As a consequence, both the Autoclam and the Permit were established in China for the quality assurance of their concrete structures, providing a platform for the subsequent development of related Chinese Standards.

References to the research

Research Outputs

References identified by an asterisk are suggestions for assessing the research quality.

1) Basheer, P.A.M., Long, A.E. and Montgomery, F.R. (1994, July/August), "The Autoclam — a new test for permeability", Concrete, The Concrete Society, 28 (4), pp 27-29.

*2) Basheer, P.A.M., Montgomery, F.R. and Long, A.E. (1995), "`CLAM' tests for measuring in-situ permeation properties of concrete", Non-destructive Testing and Evaluation International, 12, pp 53-73; DOI: 10.1080/10589759508952835.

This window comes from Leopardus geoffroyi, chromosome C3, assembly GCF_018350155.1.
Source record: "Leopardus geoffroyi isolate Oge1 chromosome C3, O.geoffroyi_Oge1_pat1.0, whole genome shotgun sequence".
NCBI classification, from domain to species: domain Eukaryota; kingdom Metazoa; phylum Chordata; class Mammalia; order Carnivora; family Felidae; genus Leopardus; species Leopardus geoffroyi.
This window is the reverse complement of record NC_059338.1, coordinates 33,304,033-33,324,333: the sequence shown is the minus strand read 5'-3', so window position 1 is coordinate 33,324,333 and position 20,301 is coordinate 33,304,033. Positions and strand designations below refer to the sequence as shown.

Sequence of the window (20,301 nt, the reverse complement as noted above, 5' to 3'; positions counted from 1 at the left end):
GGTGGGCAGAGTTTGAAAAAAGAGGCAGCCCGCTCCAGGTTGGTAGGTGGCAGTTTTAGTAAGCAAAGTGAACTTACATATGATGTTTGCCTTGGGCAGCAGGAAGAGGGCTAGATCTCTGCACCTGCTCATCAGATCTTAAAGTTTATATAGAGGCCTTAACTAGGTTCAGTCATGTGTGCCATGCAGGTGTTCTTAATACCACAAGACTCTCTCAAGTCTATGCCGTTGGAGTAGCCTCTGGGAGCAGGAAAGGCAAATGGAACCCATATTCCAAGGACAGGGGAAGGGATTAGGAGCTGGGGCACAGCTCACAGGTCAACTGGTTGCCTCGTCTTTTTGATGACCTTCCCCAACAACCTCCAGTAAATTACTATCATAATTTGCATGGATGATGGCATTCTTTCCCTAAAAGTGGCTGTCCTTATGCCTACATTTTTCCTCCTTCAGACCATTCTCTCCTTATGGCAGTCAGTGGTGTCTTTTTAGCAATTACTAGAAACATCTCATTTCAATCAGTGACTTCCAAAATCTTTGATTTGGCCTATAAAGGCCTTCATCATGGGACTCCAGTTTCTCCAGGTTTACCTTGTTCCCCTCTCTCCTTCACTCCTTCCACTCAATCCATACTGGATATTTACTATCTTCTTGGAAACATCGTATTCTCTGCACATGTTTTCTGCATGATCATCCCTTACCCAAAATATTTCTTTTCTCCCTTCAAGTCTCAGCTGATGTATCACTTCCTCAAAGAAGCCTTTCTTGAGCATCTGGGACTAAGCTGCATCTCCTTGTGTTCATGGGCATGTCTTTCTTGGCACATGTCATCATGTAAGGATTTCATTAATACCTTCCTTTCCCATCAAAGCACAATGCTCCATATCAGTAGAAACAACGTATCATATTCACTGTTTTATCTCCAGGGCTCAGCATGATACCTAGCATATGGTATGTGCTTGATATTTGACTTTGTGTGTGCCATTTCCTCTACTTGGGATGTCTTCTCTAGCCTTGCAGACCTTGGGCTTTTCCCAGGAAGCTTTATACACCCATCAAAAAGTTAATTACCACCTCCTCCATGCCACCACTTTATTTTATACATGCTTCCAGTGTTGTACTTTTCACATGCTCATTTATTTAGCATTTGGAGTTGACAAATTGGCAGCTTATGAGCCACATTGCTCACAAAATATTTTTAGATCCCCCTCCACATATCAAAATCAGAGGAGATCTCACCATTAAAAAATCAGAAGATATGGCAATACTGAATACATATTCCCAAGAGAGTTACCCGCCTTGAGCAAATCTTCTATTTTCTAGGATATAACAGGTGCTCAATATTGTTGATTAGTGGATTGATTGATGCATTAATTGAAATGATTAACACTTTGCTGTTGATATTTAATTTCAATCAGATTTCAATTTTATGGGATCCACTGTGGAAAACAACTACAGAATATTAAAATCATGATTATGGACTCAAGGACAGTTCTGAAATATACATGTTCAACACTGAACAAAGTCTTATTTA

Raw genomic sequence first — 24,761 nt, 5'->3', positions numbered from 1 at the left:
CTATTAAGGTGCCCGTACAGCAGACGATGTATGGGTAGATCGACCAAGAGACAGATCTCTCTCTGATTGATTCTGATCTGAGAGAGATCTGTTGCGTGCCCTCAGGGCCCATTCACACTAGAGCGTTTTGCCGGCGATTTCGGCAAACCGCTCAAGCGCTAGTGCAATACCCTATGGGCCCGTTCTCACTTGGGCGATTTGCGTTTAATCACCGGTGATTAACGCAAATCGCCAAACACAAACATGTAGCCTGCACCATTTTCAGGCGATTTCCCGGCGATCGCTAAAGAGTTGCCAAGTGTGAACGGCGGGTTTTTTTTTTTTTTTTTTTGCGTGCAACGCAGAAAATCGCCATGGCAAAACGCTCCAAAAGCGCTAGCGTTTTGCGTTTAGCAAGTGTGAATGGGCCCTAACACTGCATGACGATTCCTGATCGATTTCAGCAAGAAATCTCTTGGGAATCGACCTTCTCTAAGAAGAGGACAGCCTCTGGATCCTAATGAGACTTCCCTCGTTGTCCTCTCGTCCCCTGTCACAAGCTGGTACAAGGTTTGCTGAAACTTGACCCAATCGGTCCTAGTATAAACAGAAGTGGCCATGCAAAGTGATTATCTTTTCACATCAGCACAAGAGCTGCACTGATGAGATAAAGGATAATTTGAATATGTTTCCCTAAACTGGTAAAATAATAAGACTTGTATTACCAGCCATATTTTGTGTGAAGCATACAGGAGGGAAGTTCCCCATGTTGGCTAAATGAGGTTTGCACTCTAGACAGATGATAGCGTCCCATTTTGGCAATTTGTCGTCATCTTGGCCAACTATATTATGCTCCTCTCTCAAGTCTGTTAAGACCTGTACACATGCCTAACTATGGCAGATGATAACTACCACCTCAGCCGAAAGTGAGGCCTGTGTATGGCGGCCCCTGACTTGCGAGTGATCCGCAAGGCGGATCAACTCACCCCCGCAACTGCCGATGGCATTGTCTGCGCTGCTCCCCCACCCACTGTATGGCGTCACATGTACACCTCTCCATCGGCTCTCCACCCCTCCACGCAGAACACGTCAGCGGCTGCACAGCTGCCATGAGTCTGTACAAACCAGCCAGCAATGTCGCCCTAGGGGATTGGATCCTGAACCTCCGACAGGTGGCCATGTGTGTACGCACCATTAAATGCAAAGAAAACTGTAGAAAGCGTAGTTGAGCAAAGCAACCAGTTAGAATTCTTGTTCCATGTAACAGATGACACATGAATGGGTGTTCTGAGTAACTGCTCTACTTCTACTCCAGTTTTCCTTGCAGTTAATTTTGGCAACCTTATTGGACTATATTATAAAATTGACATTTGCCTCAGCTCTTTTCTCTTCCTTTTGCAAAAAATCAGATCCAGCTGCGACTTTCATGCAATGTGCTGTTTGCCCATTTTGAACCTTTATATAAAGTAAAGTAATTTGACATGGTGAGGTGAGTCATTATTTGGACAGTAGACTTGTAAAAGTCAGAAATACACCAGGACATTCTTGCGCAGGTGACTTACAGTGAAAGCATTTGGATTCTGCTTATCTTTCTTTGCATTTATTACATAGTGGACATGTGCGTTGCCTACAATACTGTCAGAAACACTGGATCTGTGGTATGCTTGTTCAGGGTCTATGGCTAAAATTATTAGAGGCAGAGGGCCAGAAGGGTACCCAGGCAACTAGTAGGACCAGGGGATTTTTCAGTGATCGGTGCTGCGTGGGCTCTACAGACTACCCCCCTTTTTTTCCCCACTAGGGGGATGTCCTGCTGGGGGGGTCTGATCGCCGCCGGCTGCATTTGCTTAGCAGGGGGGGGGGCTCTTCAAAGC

*3) Basheer, P.A.M. and Nolan, E. (2001), "Near-surface moisture gradients and in situ permeation tests", Construction and Building Materials, 15 (2), pp 105-114; DOI: 10.1016/S0950-0618(00)00059-3.


*4) Basheer, P.A.M., Andrews, R.J., Robinson, D.J. and Long, A.E. (2005), "`PERMIT' ion migration test for measuring the chloride ion transport of concrete on site", Non-destructive Testing and Evaluation International, 38, pp 219-229; DOI: 10.1016/j.ndteint.2004.06.013.


5) Tang, L., Nilsson, L-O. and Basheer, P.A.M. (2012), "Resistance of concrete to chloride ingress: Testing and modelling", Spon Press, 241 pp. ISBN 978-0-415-48614-9.


Research Grants

(i) Assessment of the effectiveness of methods used to improve the surface durability of concrete, SERC grant GR/H41003/01 (Apr. 1992-Jul. 1996, £95,020 non-FEC grant) to AE Long, FR Montgomery, and PAM Basheer.

(ii) Development and validation of an in-situ accelerated ionic migration test, EPSRC grant GR/L26308/01 (Apr. 1997-Mar. 2000, £164,625 non-FEC grant) to PAM Basheer, DJ Robinson and AE Long.